The penalties for indecent exposure depend on the individual's prior criminal history. Indecent exposure is a class 1 misdemeanor. Penalties include up to 18 months in jail, and a fine of up to $5,000. If the individual has two prior convictions for indecent exposure or comparable offenses, it may be charged as a class 6 felony.4
The most significant difference between the penalties for indecent exposure and public indecency is the requirement to register as a sex offender. A conviction for indecent exposure requires registration as a sex offender in Colorado.5
A conviction for indecent exposure requires registration as a sex offender. Your name will be entered into the Colorado Bureau of Investigation's sex offender registry. Sex offenders convicted of misdemeanor indecent may not be searchable by the public. However, multiple convictions for indecent exposure may allow neighbors and members of the public to identify you as a sex offender.6
Unlike indecent exposure, a simple conviction for public indecency will not require registry as a sex offender. However, multiple convictions for public indecency may result in sex offender status. A second public indecency conviction within 5 years of a previous offense or a third or subsequent conviction may require registration as a sex offender. 7
A sex offender has to register with the local chief of police or county sheriff in any jurisdiction where they reside. This includes providing their name, date of birth, address, place of employment, fingerprints, a photograph, email addresses, and instant messaging or chat room identities. They will also have to re-register every year within 5 days of their birthday. They also have to re-register if they change address or begin working at an institution of higher education.
Failure to register or knowingly providing false information is a criminal offense, punishable by prison and a possible fine. Failure to register as a sex offender for misdemeanor indecent exposure is a class 1 misdemeanor.8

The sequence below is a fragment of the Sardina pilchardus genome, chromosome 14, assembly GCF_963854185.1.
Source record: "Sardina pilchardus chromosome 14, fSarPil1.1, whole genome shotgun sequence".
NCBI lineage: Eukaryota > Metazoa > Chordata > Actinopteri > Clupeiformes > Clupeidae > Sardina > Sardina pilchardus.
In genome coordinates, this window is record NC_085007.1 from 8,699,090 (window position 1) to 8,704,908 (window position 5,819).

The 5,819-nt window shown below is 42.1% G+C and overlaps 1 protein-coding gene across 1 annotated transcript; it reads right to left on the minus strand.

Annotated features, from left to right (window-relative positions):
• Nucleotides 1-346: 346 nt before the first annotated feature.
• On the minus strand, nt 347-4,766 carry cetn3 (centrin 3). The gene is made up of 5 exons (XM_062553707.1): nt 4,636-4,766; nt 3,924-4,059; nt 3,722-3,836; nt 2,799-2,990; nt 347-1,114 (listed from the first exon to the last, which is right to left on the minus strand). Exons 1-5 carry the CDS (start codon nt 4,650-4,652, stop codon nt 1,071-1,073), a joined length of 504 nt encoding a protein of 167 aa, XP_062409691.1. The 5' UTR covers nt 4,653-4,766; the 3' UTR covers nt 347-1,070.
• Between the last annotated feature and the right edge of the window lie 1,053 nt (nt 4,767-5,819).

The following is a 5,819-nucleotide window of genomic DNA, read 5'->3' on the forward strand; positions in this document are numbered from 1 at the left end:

There are a number of possible defenses to lewd conduct charges. Breastfeeding in public is not lewd conduct. Colorado law permits a mother to breastfeed in any place she has the right to be.4 Other possible defenses may include:
- The exposure was unintentional,
- Your intimate parts were not exposed,
- You were not touching genitals or an intimate part,
- There was no one around to be offended,
- Mistaken identity, or
- False accusations.
Call us for help...
If you were accused of lewd conduct, indecent exposure, or public indecency, please contact us at Colorado Legal Defense Group. Our caring Colorado DUI lawyers have many years of experience representing clients who have been charged with indecent exposure or public indecency. We are among the best Colorado criminal defense attorneys to call. Contact us today for a free consultation by phone or in-person or in our Denver law office.
- C.R.S. 18-7-301
- C.R.S. 18-7-302
- C.R.S. 18-7-301(2)(b)
- C.R.S. 18-7-302(4)
- C.R.S. 16-22-102(9)(m)
- C.R.S. 16-22-112(2)(b)(II)(E)
- C.R.S. 16-22-102(9)(z)
- C.R.S. 18-3-412.5